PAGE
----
Volume 37, Number 2, March-April 2006Stingless bees: biology and management
|Page(s)||275 - 292|
|Published online||22 June 2006|
Global meliponiculture: challenges and opportunitiesMarilda Cortopassi-Laurinoa, Vera Lucia Imperatriz-Fonsecab, David Ward Roubikc, Anne Dollind, Tim Hearde, Ingrid Aguilarf, Giorgio C. Venturierig, Connal Eardleyh and Paulo Nogueira-Netoa
a Ecology Dept., Biosciences Institute, S. Paulo University, Brazil
b Biology Dept., F.F.C.L. Ribeirão Preto, S. Paulo University, Av. Bandeirantes 3900, 14040-901 Ribeirão Preto, Brazil
c Smithsonian Tropical Research Institute, Balboa, Republic of Panama
d Australian Native Bee Research Centre, PO Box 74, North Richmond New South Wales 2754, Australia
e CSIRO Entomology, 120 Meiers Rd, Indooroopilly Queensland 4068, Australia
f CINAT Centro de Investigaciones Apícolas Tropicales, Universidad Nacional, 475-3000 Heredia, Costa Rica
g EMBRAPA Amazônia Oriental, PO Box 48, Belém-PA, CEP 66.017-970, Brazil
h ARC Plant Protection Research Institute, Private BagX134, Queenswood, 0121, South Africa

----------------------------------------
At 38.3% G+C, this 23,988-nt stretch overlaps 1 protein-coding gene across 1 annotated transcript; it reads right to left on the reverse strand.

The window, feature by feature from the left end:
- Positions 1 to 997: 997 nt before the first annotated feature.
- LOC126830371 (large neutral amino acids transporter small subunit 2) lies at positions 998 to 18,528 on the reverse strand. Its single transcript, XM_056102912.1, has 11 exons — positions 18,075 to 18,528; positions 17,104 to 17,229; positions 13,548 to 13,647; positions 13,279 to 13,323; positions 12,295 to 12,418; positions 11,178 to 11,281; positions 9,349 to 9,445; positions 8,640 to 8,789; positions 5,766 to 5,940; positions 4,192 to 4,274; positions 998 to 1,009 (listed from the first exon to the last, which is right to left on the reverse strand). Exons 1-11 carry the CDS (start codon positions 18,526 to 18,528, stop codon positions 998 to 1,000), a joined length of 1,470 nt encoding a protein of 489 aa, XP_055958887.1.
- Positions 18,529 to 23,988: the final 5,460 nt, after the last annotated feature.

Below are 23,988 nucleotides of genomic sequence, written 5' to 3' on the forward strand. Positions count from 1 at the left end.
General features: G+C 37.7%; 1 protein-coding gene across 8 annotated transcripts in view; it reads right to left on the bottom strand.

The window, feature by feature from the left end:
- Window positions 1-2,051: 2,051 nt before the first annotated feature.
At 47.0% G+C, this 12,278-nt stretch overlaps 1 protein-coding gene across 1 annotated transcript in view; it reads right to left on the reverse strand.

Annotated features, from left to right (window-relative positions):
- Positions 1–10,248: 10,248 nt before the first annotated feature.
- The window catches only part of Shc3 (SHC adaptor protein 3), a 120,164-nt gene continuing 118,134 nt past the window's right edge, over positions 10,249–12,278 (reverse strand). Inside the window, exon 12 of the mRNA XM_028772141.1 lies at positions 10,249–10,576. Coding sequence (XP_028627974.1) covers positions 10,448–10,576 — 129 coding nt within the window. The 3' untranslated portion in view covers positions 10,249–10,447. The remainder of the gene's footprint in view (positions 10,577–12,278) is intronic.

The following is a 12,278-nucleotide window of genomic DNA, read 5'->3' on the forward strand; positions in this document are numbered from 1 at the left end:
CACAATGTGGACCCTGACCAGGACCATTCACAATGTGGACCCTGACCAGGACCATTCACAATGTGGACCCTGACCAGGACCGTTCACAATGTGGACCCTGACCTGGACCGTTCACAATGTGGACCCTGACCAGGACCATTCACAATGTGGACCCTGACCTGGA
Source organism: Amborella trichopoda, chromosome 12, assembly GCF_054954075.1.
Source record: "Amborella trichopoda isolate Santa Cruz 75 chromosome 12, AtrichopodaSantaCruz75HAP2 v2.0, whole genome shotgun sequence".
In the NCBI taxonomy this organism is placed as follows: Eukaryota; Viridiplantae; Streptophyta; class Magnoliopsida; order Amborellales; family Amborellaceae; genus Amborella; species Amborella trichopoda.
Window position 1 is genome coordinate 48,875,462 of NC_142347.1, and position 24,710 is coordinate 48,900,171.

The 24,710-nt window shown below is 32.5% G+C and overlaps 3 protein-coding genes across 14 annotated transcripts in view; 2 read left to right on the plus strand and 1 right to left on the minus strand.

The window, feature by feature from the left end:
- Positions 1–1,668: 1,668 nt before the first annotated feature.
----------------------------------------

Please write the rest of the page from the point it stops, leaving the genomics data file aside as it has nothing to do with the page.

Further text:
(Received 19 January 2006 - Accepted 15 February 2006 - published online 22 June 2006)
Abstract - Stingless bees are social bees that live in tropical and subtropical areas of the world. All species produce honey, which has been appreciated by humans since ancient times. Here, the general panorama of meliponiculture is presented. Deforestation and poor management are the main problems faced by this incipient industry. For a profitable meliponiculture, much more biological information is needed, as well as field studies in natural conditions. In the near future, we suggest that the successful use of these pollinators will promote the development of new breeding techniques and commercialization possibilities, which must be designed to be sustainable.
Key words: meliponiculture / stingless bees / breeding / honey / wax / pollinators / Apidae / Meliponini
© INRA, DIB-AGIB, EDP Sciences 2006
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